Real Estate

Pending home sales flat in September, up by less than 1 percent

Pending home sales miss
Pending home sales miss

U.S. home buyers did not get a boost from lower mortgage rates in September. Signed contracts to buy existing homes were basically flat for the month, rising just 0.3 percent from August, according to the National Association of Realtors. These so-called "pending" home sales are now 1 percent higher than September of 2013, the first annual gain in 11 months.

"Housing supply for existing homes was up in September 6 percent from a year ago, which is preventing prices from rising at the accelerated clip seen earlier this year," said Lawrence Yun, chief economist for the NAR. "Additionally, the current spectacularly low mortgage rates should help more buyers reach the market."

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While the average rate on the 30-year mortgage wavered near historical lows, credit availability continues to be a problem for potential home buyers. The Realtors report that of the reasons for not closing a sale, 15 percent of agents said it was buyers unable to obtain credit.

Regionally, pending homes sales in the Northeast increased 1.2 percent in September, and are now 2.9 percent above a year ago. In the Midwest they decreased 1.2 percent month to month and are now 4.0 percent below September 2013. In the South, pending sales increased 1.4 percent monthly and 1.7 percent from a year ago. Sales in the West slipped back 0.8 percent monthly but are still 3.6 percent above a year ago.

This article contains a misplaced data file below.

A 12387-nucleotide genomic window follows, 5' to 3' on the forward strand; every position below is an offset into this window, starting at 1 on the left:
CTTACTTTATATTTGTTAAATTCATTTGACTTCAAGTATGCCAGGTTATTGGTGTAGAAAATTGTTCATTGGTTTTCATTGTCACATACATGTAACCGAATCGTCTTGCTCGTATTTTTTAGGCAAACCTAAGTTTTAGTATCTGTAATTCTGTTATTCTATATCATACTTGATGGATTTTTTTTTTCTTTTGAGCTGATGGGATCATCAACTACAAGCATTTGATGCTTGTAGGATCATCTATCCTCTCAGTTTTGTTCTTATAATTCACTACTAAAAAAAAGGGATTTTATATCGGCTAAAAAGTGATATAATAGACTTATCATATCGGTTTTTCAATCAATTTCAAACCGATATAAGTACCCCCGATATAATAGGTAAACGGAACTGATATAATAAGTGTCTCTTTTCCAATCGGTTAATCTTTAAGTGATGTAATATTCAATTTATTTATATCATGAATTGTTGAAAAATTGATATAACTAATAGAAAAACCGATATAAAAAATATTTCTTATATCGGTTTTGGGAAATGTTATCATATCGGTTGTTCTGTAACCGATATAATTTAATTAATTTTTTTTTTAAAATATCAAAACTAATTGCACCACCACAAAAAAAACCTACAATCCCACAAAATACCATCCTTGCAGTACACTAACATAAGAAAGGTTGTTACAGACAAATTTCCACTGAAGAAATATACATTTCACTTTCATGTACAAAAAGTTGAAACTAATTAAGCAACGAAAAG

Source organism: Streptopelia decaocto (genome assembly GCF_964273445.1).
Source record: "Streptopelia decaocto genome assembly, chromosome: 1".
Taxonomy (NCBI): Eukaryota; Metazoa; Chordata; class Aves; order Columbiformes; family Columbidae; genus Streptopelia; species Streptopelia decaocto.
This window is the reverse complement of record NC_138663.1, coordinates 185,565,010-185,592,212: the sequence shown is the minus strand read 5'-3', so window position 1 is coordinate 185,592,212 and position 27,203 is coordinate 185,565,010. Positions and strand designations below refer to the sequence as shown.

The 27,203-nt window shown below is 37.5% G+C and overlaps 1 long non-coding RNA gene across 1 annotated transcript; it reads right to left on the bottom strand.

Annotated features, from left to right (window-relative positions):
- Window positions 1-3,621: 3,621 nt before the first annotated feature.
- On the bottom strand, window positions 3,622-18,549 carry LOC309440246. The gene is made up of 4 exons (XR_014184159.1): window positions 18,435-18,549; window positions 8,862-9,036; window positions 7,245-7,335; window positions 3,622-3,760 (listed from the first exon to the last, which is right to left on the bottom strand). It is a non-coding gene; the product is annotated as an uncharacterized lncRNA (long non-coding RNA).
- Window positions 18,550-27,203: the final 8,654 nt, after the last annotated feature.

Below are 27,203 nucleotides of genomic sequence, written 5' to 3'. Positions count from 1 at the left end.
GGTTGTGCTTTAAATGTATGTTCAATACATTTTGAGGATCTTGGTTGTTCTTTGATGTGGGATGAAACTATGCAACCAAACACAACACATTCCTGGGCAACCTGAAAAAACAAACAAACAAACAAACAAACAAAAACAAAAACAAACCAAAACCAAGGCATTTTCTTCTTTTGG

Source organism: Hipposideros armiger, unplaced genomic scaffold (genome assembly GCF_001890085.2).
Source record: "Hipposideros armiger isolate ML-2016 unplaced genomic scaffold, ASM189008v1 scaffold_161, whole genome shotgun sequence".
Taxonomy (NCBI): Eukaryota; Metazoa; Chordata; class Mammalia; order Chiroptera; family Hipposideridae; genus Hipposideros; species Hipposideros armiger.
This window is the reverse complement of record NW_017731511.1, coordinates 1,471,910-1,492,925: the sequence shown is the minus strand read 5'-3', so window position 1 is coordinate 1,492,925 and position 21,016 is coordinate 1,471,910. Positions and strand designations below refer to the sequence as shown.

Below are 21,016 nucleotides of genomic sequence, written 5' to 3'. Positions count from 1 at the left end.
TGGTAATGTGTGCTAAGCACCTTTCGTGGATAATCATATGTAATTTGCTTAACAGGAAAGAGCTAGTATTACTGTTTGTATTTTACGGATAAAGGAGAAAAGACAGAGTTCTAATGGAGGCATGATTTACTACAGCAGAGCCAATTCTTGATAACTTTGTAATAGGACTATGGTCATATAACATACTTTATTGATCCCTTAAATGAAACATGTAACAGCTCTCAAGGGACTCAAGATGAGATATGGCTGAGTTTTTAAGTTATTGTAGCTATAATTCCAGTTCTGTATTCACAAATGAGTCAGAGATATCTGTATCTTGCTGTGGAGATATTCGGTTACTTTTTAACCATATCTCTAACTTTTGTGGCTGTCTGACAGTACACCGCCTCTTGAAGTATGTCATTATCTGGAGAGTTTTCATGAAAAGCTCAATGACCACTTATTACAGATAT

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Contracts to buy newly built homes were flat in September. Closed sales of existing homes, which are based on contracts signed in July and August, were higher than expected, although still running below where they were one year ago.

Price is becoming an ever larger factor in the housing market, as all-cash investors buy fewer homes, leaving the market to mortgage-dependent, owner-occupants. Younger buyers are still struggling with credit availability amid high levels of student debt. Home price jumps in the past two years were far greater than income growth, and while the gains this year are easing, today's higher price points are still causing sticker shock.

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Real estate agents in several of the nation's larger markets say homes have now been sitting longer for sale, and sellers are starting to get more realistic. While the number of listings historically drops this time of year, inventories are higher than they were a year ago. That has put buyers in the driver's seat again, after a few years of lean listings and stiff competition.

Mortgage rates dropped even lower in October, before rising slightly again. The low rates, however, did not push mortgage applications to buy a home any higher. The rise in sales is likely due to the simple fact that there are more homes to choose from now.

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"The bleeding has stopped from the rate increases from a year ago which is reflected in the stable picture at the national level," said Frank Nothaft, chief economist at Freddie Mac in a monthly report. "We've seen a pick-up in the number of states and metros improving at the local levels based on their three month trend, pointing once again to more housing markets working their way back to the fundamentals."

CLARIFICATION: This story was updated to reflect that so-called "pending" home sales are existing homes already under contract to be sold.